John Burnside

Poet and novelist

I have made one resolution this year. To enjoy life more. I feel as though something has crept up on us, we are always busy and preoccupied and burdened down with stuff. My theory is that if I do keep that resolution to enjoy life more I will actually lose weight and get more healthy and eat less and drink less.

Those mostly seem to be compensatory activities for being bored from what you've done, or exhausted by the day and thinking about what you have got to do still.



In my experience the resolutions that don't work are the ones which attempt to change the fundamental nature of a person overnight. I hate exercise so why should I suddenly decide to become a gym bunny? I love drinking so why should I suddenly become a paragon of virtue because a new year has started? At the age of 36 I can honestly say I have never ever stuck to a New Year's resolution that involved changing something about me.

I still drink, I still bite my nails, I can still eat an M&S tub of ready-whipped cream in under a minute and I still refuse to join any friends who do any activities on a Sunday morning that involve the words "walking", "running" or "climbing". If you didn't want to do it in November you won't want to do it in February. For a month you will be walking on air as you suddenly become the person you always wanted.

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Then the person you always were will sneak in, batter the "new you" over the head and your gym kit will remain under your desk at work until New Year's Day 2011 when it starts all over again. Don't do it to yourself. Don't decide to "change". I don't want to change. I think I'm ok, which is why my New Year's resolution is always the same: just do what I did last year but muck it up less. Easy, and not a gym membership in sight.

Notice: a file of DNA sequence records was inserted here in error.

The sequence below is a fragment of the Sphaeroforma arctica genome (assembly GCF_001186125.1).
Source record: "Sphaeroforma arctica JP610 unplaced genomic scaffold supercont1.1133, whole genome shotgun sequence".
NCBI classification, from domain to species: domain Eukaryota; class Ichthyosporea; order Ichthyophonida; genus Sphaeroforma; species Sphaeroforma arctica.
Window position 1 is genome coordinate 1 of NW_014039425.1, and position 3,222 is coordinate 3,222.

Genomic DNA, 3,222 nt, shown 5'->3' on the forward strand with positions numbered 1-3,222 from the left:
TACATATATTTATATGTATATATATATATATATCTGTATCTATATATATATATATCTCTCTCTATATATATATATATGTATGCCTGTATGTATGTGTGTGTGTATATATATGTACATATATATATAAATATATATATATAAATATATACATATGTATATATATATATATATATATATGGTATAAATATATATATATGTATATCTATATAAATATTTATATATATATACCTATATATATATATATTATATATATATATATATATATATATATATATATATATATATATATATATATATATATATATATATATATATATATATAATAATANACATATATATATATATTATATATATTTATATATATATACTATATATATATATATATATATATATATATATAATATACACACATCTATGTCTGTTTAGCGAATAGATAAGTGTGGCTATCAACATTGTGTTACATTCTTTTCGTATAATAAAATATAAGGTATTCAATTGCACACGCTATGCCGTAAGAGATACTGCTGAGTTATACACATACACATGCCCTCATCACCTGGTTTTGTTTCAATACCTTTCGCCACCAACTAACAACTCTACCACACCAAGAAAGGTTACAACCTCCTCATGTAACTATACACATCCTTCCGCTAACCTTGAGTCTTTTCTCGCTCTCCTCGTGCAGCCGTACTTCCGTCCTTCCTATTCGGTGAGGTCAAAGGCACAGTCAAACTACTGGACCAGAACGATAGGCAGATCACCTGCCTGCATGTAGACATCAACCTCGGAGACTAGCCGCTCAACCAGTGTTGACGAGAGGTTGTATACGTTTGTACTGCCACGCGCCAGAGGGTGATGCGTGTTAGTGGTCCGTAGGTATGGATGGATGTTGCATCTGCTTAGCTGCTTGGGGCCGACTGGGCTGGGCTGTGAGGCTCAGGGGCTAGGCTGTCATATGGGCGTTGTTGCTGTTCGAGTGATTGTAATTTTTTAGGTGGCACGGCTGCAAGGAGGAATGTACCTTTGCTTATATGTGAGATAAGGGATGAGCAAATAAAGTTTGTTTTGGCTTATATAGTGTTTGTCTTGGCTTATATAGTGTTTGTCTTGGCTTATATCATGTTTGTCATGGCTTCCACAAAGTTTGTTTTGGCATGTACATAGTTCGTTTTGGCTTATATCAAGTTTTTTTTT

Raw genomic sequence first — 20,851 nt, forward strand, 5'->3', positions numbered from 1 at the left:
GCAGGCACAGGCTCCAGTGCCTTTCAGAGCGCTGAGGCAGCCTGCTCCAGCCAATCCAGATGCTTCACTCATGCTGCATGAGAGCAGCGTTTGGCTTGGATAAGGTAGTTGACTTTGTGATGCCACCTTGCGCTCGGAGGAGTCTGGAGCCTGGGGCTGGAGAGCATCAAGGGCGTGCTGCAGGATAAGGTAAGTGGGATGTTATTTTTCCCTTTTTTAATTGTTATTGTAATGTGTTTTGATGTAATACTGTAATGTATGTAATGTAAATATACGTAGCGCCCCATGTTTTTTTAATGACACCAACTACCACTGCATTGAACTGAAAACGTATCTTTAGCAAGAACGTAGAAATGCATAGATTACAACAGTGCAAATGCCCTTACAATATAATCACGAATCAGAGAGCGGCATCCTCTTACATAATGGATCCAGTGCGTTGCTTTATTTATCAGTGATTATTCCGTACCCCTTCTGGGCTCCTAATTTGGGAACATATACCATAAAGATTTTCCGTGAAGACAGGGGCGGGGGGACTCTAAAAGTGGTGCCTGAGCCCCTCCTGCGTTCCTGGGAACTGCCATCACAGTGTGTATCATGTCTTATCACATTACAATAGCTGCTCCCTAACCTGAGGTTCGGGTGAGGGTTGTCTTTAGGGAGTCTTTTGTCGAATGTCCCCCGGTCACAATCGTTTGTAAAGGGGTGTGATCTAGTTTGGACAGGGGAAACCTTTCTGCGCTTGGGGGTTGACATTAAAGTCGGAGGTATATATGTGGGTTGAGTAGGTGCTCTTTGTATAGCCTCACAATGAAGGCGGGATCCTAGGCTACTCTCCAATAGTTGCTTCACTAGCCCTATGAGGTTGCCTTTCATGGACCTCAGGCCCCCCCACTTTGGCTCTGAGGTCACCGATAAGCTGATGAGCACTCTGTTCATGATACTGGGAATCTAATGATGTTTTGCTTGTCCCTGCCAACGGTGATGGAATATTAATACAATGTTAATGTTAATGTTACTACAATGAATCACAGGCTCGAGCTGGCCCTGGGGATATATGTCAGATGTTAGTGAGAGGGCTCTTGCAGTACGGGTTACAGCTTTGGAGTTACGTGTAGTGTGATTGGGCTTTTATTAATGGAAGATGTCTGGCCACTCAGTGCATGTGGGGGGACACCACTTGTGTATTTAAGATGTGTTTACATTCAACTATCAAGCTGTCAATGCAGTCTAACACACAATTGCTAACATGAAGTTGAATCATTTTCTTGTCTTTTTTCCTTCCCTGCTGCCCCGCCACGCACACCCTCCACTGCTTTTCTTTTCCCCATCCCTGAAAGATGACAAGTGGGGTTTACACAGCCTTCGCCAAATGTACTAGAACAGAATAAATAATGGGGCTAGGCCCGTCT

New Year's resolutions are tradition and traditionally mine are to lose weight and join a gym, but this year I'm not doing that. I've realised that it's a waste of a good resolution because I know I'm always going to break them. In the past I've always had a whole clutch of them and the only one I've ever stuck to is to stop smoking.

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It's not really a good ratio of success. So this year my resolution is to live each day as if it's my last because one of these days I'm going to be right. And let's be honest, there are days during the year when you really just can't be bothered, but in 2011 it's going to be about just getting up and getting on with it. I'm fed up of all this doom and gloom and I'm just going to rise above it.

George McNeill

Former world sprint champion, now after-dinner speaker.

To lower my golf handicap. It's 14 at the moment and it would be nice to get it down to single figures, although at Archerfield where I play that could be quite tough. Then, later in the year, my resolution is to go and see – and speak at – the Melbourne Cup horse race in Australia. It's one of the great events in Australian sport. I've already spoken at the Stawell Gift race, which I won, and at the Australian rules Grand Final, so doing the Melbourne Cup would complete the hat-trick.

Ed Monaghan

managing director, housebuilder Mactaggart & Mickel

This year's New Year's resolutions are split in two, very much like how I see the year panning out. In the first half of the year I intend to remain positive and upbeat at a time when the economic news is not likely to be good. The second half of the year will see a slightly improved trading position, with my second resolution being: be bold when the data says be cautious. Oh yes, and running that marathon I didn't get to last year.

Gavin Brown

Conservative Lothians MSP